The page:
At the center of this induced pluripotent stem cell collection, there are 39 individuals with diagnosed cardiac disease. In many cases representation from the parents, siblings, and children of these individuals.
Ultimately, this resource provides the scale and variation needed to connect small genetic changes to actual cellular and molecular dysfunction that can be observed when stem cells are differentiated into medically relevant cell types, like the beating muscle cells of the heart.
One hundred percent of these stem cell lines have been shared with a world-leading stem cell banking facility and are immediately available to an international cardiac disease and broader research community.
Is the reprogramming process still time consuming? Yes. Is the process still hands on? Absolutely, it is. But with a little bit of Core ingenuity and a dedicated and experienced staff, we have developed a process that works just as well for 800 as it does for 8.
Beyond issues of scale, Stem Cell Cores also play a crucial role in pushing the boundaries of the field by helping to develop new and novel applications for stem cell models. A fantastic example of this is organoid technologies.
Traditionally, stem cell modeling involved growing cells, most often a single cell type, on a flat two-dimensional surface. While this approach has been incredibly fruitful in expanding our understanding of disease, it never truly captured the complexity of human biology, and therefore has limited our opportunity for discovery.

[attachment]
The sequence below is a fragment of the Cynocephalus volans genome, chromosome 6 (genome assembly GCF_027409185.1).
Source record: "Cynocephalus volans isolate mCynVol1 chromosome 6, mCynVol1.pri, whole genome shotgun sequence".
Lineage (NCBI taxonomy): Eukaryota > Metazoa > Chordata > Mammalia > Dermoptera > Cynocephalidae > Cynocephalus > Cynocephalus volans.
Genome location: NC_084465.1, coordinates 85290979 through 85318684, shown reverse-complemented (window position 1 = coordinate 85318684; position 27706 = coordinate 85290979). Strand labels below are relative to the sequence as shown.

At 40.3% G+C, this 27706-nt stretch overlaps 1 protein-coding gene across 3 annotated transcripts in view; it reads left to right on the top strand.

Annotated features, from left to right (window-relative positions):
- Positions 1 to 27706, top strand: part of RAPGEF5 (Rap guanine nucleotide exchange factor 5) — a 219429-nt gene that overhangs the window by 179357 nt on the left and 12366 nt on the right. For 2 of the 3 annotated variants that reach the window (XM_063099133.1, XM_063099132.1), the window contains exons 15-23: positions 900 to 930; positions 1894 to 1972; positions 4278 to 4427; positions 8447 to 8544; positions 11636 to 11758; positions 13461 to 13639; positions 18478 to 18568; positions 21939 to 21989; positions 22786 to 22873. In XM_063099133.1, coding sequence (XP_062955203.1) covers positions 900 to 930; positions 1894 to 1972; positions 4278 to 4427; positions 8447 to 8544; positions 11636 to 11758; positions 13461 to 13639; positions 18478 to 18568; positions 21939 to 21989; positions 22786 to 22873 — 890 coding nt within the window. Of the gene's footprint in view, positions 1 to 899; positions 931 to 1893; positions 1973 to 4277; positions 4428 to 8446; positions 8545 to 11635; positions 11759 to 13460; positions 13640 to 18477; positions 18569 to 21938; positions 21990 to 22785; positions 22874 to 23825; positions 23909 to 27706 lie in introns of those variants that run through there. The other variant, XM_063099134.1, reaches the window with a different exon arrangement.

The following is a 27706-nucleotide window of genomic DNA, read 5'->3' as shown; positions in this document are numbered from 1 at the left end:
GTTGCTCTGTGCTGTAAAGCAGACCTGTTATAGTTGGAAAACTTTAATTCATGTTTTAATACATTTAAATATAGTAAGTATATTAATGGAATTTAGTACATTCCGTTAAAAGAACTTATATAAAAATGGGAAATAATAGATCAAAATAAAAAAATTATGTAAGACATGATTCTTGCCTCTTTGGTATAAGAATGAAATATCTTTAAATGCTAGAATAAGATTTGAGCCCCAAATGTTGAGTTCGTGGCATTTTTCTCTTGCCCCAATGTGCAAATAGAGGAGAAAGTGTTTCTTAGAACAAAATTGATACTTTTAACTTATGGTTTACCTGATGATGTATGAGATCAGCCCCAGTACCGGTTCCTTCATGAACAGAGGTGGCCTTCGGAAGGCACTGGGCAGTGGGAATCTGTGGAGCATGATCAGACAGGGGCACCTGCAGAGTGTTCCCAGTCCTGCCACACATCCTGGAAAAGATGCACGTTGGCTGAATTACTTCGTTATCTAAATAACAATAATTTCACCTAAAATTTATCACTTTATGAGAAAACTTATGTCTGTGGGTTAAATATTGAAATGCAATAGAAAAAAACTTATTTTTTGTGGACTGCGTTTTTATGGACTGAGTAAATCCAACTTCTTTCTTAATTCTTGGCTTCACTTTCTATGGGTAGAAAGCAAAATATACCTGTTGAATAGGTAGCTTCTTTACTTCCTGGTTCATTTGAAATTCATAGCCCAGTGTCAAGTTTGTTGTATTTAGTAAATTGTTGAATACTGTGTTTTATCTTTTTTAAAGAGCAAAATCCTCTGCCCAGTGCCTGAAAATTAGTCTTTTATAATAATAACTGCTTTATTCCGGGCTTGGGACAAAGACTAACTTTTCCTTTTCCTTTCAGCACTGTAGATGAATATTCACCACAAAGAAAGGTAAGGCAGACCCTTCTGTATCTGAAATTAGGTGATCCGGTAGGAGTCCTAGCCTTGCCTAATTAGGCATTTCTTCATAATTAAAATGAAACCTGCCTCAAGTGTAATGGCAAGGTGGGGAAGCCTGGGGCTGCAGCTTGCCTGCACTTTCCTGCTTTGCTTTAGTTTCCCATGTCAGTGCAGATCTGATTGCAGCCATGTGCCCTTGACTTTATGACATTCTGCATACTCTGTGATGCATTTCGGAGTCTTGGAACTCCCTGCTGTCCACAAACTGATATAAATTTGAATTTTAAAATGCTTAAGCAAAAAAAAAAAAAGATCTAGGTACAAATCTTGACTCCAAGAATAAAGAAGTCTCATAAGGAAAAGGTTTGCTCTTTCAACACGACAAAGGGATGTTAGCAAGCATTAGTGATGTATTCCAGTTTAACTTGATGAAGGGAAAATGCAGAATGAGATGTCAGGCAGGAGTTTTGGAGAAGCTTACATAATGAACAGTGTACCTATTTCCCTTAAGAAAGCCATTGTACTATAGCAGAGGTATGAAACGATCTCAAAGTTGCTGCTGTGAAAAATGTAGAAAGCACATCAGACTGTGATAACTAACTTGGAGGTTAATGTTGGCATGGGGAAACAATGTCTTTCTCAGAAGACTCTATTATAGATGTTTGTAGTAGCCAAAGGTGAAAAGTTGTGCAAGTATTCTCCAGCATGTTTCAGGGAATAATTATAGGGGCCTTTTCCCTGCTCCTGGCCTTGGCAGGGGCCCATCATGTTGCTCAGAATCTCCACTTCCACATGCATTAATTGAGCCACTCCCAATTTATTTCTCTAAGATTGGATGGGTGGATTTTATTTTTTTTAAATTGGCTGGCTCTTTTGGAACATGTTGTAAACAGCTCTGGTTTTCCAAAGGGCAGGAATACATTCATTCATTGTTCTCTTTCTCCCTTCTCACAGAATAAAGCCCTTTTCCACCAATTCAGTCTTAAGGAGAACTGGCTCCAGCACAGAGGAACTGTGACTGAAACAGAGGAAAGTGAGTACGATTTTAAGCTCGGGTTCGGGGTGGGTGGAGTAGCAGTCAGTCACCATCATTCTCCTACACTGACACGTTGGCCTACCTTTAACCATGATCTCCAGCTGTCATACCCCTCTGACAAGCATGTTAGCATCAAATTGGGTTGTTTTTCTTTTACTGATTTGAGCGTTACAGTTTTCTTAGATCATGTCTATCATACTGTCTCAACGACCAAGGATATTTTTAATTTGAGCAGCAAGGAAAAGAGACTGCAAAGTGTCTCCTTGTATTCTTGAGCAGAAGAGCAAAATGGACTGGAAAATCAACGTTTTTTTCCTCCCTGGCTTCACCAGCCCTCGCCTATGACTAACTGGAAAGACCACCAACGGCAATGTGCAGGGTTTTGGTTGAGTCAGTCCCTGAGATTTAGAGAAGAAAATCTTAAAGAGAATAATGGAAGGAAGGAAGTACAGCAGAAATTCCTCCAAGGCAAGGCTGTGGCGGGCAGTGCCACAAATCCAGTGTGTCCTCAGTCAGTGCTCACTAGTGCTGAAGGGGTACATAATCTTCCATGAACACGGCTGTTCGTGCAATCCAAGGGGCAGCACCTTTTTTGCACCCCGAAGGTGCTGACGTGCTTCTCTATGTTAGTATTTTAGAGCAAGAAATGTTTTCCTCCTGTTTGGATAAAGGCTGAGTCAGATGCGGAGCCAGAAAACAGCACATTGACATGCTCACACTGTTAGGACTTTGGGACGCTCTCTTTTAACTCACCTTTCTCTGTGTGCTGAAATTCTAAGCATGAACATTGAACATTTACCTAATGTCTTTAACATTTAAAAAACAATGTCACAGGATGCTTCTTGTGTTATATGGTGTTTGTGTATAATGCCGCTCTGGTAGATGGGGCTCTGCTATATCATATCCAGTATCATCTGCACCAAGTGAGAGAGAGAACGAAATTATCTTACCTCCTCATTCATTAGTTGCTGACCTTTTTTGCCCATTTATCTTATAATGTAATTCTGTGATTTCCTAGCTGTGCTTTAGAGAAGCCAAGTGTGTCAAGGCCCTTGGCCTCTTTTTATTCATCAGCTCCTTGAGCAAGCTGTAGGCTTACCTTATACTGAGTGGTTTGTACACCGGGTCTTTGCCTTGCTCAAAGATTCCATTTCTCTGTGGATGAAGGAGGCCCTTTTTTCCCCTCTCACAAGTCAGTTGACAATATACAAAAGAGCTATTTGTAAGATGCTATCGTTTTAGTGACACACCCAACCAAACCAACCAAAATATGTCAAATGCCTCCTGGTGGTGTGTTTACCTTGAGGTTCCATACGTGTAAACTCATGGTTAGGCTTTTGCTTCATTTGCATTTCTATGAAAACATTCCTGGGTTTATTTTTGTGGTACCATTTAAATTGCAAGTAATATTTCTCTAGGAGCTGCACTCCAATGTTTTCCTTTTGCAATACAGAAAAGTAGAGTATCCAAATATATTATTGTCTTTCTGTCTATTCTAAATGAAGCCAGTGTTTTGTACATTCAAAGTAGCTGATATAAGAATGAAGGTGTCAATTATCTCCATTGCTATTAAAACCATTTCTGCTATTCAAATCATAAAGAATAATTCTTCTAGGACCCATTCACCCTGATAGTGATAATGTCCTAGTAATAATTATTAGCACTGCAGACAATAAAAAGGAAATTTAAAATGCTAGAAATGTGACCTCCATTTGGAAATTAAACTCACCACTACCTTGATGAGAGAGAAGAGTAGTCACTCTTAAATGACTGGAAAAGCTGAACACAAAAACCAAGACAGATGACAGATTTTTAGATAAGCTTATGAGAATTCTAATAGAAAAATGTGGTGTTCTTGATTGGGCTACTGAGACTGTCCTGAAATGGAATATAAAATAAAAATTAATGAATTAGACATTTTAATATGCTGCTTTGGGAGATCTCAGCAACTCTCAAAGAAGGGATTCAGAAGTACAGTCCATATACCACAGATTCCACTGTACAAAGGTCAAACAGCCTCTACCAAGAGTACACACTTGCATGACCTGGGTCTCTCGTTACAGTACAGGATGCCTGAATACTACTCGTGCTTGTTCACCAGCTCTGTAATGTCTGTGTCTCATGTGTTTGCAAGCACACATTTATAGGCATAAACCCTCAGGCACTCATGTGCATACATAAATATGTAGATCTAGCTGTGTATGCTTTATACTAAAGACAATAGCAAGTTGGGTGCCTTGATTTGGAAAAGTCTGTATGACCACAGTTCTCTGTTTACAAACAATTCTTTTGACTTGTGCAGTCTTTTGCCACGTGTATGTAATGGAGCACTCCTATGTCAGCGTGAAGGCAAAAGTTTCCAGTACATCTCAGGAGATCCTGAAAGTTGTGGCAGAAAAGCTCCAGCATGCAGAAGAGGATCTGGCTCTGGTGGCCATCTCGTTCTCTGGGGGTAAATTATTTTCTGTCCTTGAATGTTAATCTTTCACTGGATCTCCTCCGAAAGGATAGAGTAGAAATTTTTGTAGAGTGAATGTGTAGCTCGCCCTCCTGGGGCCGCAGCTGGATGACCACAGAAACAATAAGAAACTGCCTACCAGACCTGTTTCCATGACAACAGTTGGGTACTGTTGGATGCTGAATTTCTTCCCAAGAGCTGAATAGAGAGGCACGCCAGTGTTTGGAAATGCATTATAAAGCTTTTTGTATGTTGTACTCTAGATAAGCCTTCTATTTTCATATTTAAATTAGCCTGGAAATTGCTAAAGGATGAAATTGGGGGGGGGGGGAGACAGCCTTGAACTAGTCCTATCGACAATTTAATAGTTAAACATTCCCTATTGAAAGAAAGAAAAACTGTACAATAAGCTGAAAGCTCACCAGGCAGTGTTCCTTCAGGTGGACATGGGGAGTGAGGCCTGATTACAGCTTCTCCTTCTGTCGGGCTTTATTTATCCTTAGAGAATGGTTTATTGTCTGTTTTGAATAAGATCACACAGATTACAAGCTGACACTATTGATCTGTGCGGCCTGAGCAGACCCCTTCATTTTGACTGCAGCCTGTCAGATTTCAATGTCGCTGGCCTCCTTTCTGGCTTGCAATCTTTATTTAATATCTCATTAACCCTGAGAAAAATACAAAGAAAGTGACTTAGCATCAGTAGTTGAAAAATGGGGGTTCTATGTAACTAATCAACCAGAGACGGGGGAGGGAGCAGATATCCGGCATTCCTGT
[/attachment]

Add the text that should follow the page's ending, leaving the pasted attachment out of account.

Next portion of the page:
While a dish full of just neurons can tell us a lot about Alzheimer’s disease, a small highly organized cluster of cells that more accurately captured the layered complexity of the human brain could tell us a great deal more.
Scientists throughout the stem cell research community have been well aware of this limitation and have been working to develop protocols to generate these 3-D clusters of cells that mimic organs and also implement them into new and novel disease modeling approaches.
Here at the Salk Institute, researchers have made groundbreaking discoveries in this arena with protocols to develop both kidney and brain organoids. In the Stem Cell Core, we’re actively investigating ways to improve the efficiency and variability of the organoid modeling process.
It’s awe-inspiring to consider the last decade of induced pluripotent stem cell research. A fledgling technique to generate patient-specific stem cells has grown into a highly robust and reproducible technology, allowing for the development of thousands upon thousands of unique patient-specific stem cell lines worldwide.
Through the power of scale, large and well-characterized collections of induced pluripotent stem cells are allowing researchers to connect small genetic variations to actual mechanisms that cause disease. The field has also started to push traditional two-dimensional disease modeling approaches into 3-D organoids that more accurately capture the complexity of human biology.
Where will this exciting technology take us next? Will fully automated reprogramming systems create a highly efficient production process that makes IPS cell therapies as routine as prescription medicine? Will organoids make the leap toward actual organs, providing an opportunity for rejection-free transplantation?
Will large, widely available banks of induced pluripotent stem cells generated from super donors end up taking the personal out of personalized cell therapies?
While the future is not crystal clear, what is clear is that induced pluripotent stem cell technologies represent a critical tool for the development of advanced therapies. With Stem Cell Core facilities driving efficiency and innovation, the possibilities are limitless.